It’s very clear that the ticket operation was run like a “candy store,” as the university’s internal report said, and it defies logic that six people, at least, who were involved in the high jinks would be able to give the impression that they were running a tight ship. So even if Lew wasn’t benefitting monetarily from the sale of tickets to brokers (also Okies), and even if he didn’t know exactly what was going on with the ticket operation, he had to know something was fishy. After all, one of the main duties of the guy (or gal) at the top of an organization is simply to watch your employees and to know what they are doing.

Did you notice, though, how Perkins tried to distance himself from the situation, even while accepting responsibility? He said, “I accept responsibility, not for any criminal activity, but because I am the athletic director and it happened during my watch.” Take a a closer look at that sentence. What key word is missing in the first phrase? “Full,” as in “I accept full responsibility.” Because if he had accepted full responsibility, as he should have, he would have to resign.

Look at the second part of the sentence…”it happened during my watch.” It’s a common, catch-all phrase that he would like to have people interpret this way: “It happened over there, while I was over here.” Again, if he had said, “The wrongdoing was perpetrated by people whom I hired and whom I oversee and whose job performance I evaluate,” well…..he’d have to resign, wouldn’t he?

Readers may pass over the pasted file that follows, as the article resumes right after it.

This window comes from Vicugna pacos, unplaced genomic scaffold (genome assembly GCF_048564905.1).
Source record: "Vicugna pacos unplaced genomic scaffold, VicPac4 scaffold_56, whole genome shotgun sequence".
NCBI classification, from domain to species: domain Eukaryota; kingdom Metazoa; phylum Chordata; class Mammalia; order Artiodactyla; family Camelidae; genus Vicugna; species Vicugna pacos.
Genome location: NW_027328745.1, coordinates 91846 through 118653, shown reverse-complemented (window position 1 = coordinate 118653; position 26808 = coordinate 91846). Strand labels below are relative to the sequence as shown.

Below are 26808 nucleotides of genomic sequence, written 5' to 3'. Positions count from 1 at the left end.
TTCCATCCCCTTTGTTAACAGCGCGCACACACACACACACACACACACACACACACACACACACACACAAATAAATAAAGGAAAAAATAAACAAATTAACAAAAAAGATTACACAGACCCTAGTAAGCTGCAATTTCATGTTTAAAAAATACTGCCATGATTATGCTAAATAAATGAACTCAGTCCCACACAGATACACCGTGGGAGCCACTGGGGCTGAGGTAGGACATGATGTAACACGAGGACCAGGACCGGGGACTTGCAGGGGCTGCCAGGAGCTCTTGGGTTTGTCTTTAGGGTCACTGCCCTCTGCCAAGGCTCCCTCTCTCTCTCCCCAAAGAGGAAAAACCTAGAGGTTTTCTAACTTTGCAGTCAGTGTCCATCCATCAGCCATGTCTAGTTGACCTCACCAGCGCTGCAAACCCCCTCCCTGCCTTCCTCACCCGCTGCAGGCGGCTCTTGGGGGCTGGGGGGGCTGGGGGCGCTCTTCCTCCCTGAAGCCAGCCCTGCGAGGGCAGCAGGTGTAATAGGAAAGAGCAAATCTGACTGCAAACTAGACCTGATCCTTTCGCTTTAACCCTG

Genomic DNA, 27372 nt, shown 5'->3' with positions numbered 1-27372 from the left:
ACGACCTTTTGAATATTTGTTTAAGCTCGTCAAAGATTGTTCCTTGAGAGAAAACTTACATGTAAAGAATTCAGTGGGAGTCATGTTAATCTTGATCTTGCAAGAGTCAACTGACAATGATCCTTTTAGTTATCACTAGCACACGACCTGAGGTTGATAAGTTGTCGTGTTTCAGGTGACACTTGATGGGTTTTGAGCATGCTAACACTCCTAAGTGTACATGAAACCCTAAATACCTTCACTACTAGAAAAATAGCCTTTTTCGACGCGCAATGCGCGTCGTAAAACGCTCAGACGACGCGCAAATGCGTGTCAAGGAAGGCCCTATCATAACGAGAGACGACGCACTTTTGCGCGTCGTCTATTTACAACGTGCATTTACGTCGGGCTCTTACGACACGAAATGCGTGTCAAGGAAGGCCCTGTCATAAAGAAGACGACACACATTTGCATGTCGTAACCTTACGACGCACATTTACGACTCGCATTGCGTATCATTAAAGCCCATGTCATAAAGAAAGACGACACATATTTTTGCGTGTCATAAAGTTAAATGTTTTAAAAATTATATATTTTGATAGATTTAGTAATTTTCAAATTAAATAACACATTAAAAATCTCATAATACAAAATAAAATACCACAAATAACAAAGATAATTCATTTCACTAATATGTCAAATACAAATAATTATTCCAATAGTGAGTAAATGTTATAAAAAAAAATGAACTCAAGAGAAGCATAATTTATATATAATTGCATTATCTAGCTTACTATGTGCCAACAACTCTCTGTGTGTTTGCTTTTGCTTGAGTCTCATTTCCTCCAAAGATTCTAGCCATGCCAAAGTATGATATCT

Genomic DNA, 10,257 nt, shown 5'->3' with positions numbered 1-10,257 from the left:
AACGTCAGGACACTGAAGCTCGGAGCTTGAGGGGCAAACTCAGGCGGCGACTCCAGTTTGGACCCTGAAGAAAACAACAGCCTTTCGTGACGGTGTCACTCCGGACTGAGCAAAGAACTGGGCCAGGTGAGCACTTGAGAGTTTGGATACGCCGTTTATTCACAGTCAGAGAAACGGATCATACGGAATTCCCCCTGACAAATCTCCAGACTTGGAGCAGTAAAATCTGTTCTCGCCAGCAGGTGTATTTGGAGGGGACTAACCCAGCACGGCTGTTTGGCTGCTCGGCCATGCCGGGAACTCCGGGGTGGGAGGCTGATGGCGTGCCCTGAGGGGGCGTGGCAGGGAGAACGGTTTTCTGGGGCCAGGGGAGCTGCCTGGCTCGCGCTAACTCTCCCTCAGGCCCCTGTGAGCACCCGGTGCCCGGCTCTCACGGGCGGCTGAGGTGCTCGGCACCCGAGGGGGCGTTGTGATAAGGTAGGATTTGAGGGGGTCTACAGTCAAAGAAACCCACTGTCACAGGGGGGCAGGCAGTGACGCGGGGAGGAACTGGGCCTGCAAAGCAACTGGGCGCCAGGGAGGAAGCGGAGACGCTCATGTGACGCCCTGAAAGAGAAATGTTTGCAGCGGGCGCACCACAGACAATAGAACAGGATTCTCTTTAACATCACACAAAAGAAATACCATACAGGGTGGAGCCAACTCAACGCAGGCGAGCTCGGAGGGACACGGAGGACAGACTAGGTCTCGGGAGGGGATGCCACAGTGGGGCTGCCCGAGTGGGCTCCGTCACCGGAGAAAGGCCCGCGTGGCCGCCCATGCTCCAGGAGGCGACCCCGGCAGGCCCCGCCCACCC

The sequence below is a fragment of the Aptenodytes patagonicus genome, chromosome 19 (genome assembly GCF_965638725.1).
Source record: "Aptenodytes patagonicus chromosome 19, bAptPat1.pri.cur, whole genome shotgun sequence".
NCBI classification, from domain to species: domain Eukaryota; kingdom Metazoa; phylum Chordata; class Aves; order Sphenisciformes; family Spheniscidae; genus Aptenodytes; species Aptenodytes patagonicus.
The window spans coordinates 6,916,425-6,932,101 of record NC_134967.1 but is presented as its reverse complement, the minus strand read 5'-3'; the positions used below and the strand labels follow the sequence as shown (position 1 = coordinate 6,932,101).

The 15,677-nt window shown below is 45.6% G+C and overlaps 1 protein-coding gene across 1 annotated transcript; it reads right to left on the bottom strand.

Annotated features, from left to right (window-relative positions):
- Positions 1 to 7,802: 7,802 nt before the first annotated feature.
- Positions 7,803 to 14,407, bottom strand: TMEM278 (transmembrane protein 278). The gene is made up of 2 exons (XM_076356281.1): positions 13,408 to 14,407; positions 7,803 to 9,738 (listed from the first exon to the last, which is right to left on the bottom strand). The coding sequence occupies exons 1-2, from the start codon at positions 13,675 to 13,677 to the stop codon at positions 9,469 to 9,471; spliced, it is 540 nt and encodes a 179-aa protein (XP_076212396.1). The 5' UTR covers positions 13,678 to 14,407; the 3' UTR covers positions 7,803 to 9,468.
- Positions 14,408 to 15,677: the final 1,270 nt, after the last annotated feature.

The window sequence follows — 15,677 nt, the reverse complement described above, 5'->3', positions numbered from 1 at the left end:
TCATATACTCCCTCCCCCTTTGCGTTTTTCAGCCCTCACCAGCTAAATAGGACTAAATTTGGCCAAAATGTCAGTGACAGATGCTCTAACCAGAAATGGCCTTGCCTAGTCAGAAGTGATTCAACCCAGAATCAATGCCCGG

Then, he went on to say something truly incredible: “I thought we had just about every safeguard in place, but nobody picked up on it. I certainly didn’t.”

It’s a good thing I didn’t have a mouthful of cookies when I read that, or the dogs would have been scampering all around the room. Safeguards? The Okies are probably the only people who had the combination to the ticket vault.

At this point, we just have to trust that the Chancellor Bernadette Gray-Little and members of the university’s board of trustees and major donors to the athletic program see through the smoke that Perkins blew far and wide on Wednesday and that they will come to the conclusion — if they haven’t already – that it’s time for Perkins to depart. Once that happens, they won’t have to fire him. He’ll leave.

And I believe they will come to that decision fairly quickly — at least by the time criminal charges are filed — and that will be the end of what is turning out to be a most disappointing and dishonorable era in KU athletics.

So, readers, get your bets down now. Don’t get shut out, as the railbirds say. With every day that passes, the odds are dropping.